We say no one is perfect in these modern times but I don't believe it. I know human beings that are perfected human beings. The ability to sit with them and have them give me as much as I can receive about the technology of how to get the ugly stuff out of the heart. How to discipline the ego so it stays out of the way. These are not things I've mastered at all, but being around masters makes me know it's possible. It's possible to discipline the ego. It's possible for it to be easy to love, easy to forgive, easy to forgive myself, easy to forgive other people. It's possible to tune the heart like an instrument and to get it for it to be healthy again, so it's breathing again. So when I have pain I can have it and then breathe it out. The same with joy, I can experience joy and then breathe it out. For the heart to be able to breathe and to expand and contract.

I didn't want to put out music for a period of time. I didn't feel like I wanted to say something to the world. I felt like I had a lot to learn and I still do. But by being around those people, they just inspired me with so much beauty. That's what I experienced with them was, "All the beauty in this whole life, is reflecting your light." To start seeing beauty in these great people made it so that I could see beauty in myself and I could see beauty in people. Even as flawed as I am, I can still see beauty.

Even as flawed as the people around us are, we can get to a point where all we see is their beauty. If we see other than that, it almost would embarrass us. It almost would be like accidentally seeing your best friend naked or something like that: "Oh, I didn't mean to see that! I meant to give you your privacy." Rather than being entertained and energized by other people's faults, it would be like: "Oh, I'm sorry. I didn't mean to walk in on you in the shower." It would feel the way you feel when you accidentally walk in the bathroom and somebody's in there doing something private. It's like: "Oh my god I'm so sorry." How do I shift from when I see somebody's flaws being like: "Look at them." And it gives me energy. How do I change the heart so that when I see that, I feel like I walked in on them in the bathroom and I'm actually embarrassed for myself? Being with those great people can do that.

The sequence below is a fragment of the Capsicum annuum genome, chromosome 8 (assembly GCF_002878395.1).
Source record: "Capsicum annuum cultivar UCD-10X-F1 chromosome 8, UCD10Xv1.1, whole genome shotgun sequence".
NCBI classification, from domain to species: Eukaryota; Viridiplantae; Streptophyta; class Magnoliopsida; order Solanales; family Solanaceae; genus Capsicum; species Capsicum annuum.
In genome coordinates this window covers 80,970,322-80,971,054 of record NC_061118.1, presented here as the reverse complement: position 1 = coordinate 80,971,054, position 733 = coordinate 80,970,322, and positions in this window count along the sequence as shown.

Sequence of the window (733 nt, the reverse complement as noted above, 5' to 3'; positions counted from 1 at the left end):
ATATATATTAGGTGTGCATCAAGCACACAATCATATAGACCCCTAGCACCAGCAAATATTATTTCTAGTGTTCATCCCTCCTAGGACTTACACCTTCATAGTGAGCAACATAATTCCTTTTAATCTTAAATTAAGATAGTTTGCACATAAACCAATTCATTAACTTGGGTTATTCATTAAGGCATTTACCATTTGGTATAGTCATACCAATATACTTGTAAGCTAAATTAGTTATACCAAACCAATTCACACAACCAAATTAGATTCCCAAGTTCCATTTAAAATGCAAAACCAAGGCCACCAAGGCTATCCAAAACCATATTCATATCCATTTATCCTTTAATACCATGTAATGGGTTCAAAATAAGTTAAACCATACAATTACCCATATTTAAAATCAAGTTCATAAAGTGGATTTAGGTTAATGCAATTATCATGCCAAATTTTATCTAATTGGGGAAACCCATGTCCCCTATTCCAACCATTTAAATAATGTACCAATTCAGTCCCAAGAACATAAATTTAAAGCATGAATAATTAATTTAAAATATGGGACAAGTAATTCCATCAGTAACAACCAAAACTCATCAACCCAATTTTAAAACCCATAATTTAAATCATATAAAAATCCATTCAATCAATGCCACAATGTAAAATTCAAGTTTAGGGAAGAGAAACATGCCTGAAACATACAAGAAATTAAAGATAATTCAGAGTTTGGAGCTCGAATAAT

That's why I took so long in between projects. Because it took that long to feel like I had something to say. Why should I be forced to speak if I don't have something that I really want to share? That's the beauty and the benefit of being independent. The audience in Minneapolis does a lot to support us. To allow us that freedom and that independence. Whereas Slug and Atmosphere, they don't have that luxury. Because we're all living off them. This whole music industry is living off Slug and Atmosphere. It doesn't matter what genre of music you're in, all of us are living off them whether we realize it or not. Especially anybody that's in the hip-hop space. We're all living off them. Whether we are able to understand that and express the gratitude for that or not. There was a period where we were all living off Prince, and to a degree we still are. But right now, we are all living off what Atmosphere does. So Atmosphere has to produce and they have to be productive because they're keeping all of us alive. For me, I'm not in that situation so to take that time is just one of the luxuries that I have.